Obama likely to veto 9/11 bill, White House says

White House says Barack Obama unlikely to sign bill allowing US citizens to sue foreign governments over terrorist attacks

Photo by: AP
Photo by: AP

President Barack Obama listens as NATO Secretary General Jens Stoltenberg speaks in the Oval Office of the White House in Washington, Monday, April 4, 2016.

US President Barack Obama would likely veto a bill that would allow Americans to sue foreign governments in US courts for their involvement in terror attacks, the White House said on Monday.

"It's difficult to imagine a scenario in which the president would sign the bill as it's currently drafted," spokesman Josh Earnest told reporters.

The issue has gained traction as the Obama administration weighs the possible declassification of 28 pages of a key report on the Sep 11, 2001, terror attacks that allegedly suggests a Saudi-funded support network for the hijackers who flew planes into the World Trade Center towers and Pentagon while they were in the US.

Former Senator Bob Graham, who co-chaired the congressional inquiry that authored the report, said he believed substantial support for the 19 hijackers came from Saudi Arabia, including from those in the government.

The report currently says that the commission did not find any evidence that "the Saudi government as an institution or senior Saudi officials individually funded the organization," but makes no mention of less senior officials.

Earnest said Obama’s reluctance to sign the legislation "was not related to its impact on our relationship with one particular country," but was instead tied to the potential legal blowback.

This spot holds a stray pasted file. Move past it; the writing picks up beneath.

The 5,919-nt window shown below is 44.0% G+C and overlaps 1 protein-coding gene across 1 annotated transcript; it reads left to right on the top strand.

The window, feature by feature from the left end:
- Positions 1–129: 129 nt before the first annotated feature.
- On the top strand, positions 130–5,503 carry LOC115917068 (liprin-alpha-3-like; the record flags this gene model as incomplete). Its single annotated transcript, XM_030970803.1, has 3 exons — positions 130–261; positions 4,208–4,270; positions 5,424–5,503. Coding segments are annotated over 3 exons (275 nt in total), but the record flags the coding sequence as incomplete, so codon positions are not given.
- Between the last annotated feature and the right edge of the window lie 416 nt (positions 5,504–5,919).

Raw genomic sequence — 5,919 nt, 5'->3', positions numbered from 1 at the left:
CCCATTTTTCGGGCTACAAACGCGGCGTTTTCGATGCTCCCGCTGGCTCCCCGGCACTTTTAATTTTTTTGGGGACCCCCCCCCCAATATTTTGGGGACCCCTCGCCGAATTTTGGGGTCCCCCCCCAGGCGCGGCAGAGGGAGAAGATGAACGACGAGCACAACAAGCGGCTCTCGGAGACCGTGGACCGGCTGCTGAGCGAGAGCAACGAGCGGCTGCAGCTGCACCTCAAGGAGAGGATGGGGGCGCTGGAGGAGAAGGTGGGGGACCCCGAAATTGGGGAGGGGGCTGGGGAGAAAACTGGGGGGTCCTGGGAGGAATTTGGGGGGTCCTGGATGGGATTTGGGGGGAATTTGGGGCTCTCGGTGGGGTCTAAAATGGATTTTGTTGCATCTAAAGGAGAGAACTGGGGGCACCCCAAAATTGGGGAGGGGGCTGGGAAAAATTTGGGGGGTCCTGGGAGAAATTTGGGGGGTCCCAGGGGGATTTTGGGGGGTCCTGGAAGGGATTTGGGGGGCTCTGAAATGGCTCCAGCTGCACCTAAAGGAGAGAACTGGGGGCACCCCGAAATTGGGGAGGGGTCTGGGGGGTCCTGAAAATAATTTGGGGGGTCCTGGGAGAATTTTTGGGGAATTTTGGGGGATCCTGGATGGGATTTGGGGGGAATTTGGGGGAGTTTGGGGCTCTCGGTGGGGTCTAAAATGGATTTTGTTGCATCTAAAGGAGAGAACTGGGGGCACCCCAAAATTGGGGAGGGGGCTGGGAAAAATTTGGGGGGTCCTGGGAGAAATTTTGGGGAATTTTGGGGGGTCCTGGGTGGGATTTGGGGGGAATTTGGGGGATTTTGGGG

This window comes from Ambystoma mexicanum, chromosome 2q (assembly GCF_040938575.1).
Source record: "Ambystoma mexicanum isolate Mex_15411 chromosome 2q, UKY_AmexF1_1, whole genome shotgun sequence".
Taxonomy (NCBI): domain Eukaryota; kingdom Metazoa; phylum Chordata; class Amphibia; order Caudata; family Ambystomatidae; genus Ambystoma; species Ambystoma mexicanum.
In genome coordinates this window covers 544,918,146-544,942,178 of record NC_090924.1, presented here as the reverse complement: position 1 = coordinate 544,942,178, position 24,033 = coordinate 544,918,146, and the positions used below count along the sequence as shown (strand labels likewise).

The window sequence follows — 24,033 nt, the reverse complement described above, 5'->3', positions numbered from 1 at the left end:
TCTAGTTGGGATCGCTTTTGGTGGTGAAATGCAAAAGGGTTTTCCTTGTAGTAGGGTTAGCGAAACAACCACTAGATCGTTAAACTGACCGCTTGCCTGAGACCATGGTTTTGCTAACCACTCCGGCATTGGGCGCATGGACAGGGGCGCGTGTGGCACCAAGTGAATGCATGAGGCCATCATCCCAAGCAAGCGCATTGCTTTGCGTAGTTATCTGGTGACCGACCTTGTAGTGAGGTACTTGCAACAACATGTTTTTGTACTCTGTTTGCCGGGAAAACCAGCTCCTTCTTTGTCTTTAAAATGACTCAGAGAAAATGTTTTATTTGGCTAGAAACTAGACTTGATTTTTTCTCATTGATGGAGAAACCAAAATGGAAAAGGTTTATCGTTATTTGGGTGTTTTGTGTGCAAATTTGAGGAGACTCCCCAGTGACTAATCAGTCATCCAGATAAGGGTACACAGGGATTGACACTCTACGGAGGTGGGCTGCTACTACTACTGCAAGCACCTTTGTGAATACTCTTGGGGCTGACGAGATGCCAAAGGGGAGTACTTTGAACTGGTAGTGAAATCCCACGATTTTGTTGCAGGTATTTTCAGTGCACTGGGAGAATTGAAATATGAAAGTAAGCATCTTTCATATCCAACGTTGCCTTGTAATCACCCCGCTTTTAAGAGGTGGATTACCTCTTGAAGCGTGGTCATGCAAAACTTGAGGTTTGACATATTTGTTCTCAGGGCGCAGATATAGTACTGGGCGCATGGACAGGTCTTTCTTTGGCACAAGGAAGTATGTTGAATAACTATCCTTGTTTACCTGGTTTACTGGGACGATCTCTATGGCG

"The concern that we have is simply this: it could put the United States, and our taxpayers, and our service members and our diplomats at significant risk, if other countries were to adopt a similar law," Earnest told reporters.

"We continue to believe that the concerns that we have with Saudi Arabia can be addressed through diplomacy," he added.

State Department spokesman John Kirby said the administration's opposition should not be interpreted as a slight to 9/11 victims.

"Nothing has changed about our commitment to them, to the grieving process that we know they're still going through and to do everything we can as a government to help them," he said.

The bipartisan bill, introduced by Senator Chuck Schumer and John Cornyn, recently cleared committee and is heading to the full senate floor for consideration.

The Obama administration has been lobbying lawmakers to block its passage, according to the New York Times, which first reported the story.

Saudi Foreign Minister Adel al Jubeir reportedly told lawmakers that Riyadh would sell $750 billion in US treasuries if the legislation is signed into law, according to the newspaper.

Obama will fly to Saudi Arabia on Tuesday where he will meet with Saudi king and Gulf Cooperation Council leaders.

TRTWorld, AA